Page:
...its there up with hating any known religion, but Charlie Stross makes an very good point about why Star Trek isn't a good example of well written and thought out science fiction in his blog entry "Why I Hate Star Trek".
It basically comes down to the fact that Star Trek relies upon "technology" to solve every conceivable problem without thought or regard to what that "technology" might even be - it just becomes a way of driving the plot forward without any reference to the characters. Roddenberry actually stated that the problems faced in the original series should be solved by personal interaction rather than some mysterious "technology". You can argue that Star Trek is pure entertainment, but then you soon get to the stage where series such as CSI, Bones and the whole crop of sci-fi over the past 5 or 6 years use "technology" as the plot the distinction between reality and entertainment is blurred to the point where there is no need for character development because as soon as there is an issue or problem to be solved then some magic computer can solve it in an instant.
In someways the modern Battlestar Galactica series* started well with an emphasis on the plight of the peoples and sociological problems they faced; this along with a good dose of a deeper look into to the short-term tactics of an exodus of a race. Sadly, it too ended in a very unsatisfying
finale (Google Search) with a deus-ex-machina ending...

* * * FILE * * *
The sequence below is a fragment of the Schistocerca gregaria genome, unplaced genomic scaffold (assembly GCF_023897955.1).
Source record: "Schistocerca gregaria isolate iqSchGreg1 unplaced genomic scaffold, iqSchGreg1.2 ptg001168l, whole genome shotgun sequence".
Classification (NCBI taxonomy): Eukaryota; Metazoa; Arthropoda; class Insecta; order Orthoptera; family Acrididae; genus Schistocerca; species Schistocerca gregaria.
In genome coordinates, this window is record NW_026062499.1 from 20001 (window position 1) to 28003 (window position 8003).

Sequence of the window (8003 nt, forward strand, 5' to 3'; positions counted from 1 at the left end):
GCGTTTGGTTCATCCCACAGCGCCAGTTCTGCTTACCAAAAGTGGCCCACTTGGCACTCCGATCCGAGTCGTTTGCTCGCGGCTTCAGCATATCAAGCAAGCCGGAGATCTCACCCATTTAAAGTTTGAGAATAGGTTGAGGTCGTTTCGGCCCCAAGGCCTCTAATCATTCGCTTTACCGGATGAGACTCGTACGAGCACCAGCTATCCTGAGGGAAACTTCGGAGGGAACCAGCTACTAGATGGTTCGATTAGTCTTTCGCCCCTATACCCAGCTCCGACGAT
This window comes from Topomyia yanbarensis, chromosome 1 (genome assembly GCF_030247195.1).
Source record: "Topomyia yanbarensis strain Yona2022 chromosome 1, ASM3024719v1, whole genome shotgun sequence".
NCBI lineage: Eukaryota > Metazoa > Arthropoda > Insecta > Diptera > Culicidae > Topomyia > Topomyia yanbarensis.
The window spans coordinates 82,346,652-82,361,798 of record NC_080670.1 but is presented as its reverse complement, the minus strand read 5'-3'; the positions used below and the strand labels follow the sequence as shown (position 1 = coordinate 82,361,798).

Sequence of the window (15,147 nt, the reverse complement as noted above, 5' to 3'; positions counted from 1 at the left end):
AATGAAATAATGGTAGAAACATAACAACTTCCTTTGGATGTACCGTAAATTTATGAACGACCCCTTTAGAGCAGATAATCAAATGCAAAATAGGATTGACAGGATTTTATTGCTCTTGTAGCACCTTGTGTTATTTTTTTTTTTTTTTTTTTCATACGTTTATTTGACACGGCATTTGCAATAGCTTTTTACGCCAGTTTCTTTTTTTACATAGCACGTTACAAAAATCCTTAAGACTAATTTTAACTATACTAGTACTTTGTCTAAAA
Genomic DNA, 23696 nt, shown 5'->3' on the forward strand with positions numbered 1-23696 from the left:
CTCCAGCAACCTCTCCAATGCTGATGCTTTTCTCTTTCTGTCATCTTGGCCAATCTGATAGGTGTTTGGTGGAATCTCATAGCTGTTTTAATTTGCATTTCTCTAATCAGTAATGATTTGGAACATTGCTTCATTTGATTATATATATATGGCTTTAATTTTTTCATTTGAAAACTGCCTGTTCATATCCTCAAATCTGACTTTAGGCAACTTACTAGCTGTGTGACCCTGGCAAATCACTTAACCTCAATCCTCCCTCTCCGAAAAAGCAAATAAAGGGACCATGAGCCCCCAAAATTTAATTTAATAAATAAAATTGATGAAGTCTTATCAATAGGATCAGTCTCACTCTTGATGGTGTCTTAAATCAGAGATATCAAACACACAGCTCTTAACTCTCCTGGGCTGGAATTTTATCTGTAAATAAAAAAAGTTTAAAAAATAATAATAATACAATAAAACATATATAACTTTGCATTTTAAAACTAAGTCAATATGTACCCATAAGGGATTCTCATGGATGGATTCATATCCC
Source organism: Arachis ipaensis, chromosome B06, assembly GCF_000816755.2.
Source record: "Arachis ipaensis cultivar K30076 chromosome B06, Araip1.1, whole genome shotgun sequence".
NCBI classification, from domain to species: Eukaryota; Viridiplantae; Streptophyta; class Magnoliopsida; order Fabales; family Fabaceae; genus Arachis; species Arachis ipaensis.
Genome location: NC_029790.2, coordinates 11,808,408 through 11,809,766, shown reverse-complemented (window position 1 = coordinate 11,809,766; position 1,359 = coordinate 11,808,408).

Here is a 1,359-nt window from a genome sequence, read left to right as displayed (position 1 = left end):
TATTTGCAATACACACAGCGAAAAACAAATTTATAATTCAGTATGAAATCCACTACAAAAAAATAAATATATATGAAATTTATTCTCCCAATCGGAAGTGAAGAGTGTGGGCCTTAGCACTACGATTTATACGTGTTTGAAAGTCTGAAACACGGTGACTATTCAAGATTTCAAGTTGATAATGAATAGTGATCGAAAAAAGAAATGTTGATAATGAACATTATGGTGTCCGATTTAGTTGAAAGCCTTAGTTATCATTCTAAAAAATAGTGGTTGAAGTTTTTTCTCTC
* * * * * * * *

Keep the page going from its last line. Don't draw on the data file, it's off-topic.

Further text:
Unfortunately science fiction based on serious science fact or at least on a strong science basis doesn't sell - a genre that authors such as Arthur C Clarke, Frank Herbert and Isaac Asimov were masters of with 2001, Dune and the Foundation series being the most well known examples. In fact if one has to pick a scene that exempifies this in the modern manner then from the film 2010 the scene where HAL relays a message to Heywood Floyd from Dave Bowman (or what was formerly Dave Bowman). While it relies upon technology (ie: HAL, Discovery, Leonov, escape trajectory planning from Jupiter etc) the whole scene is underpinned with a political crisis on Earth, animosity and lack of trust been two rival crews and the disappearance of the Monolith ... in Star Trek, they'd have just repolarised the quantum flux generator and Picard would have said, "make it so..."
* the original series, shown on UK TV as rival programming to the 1984 during the Los Angeles Olympics was pure brilliance, but I was only 12 then, so it counts a nostalgia now.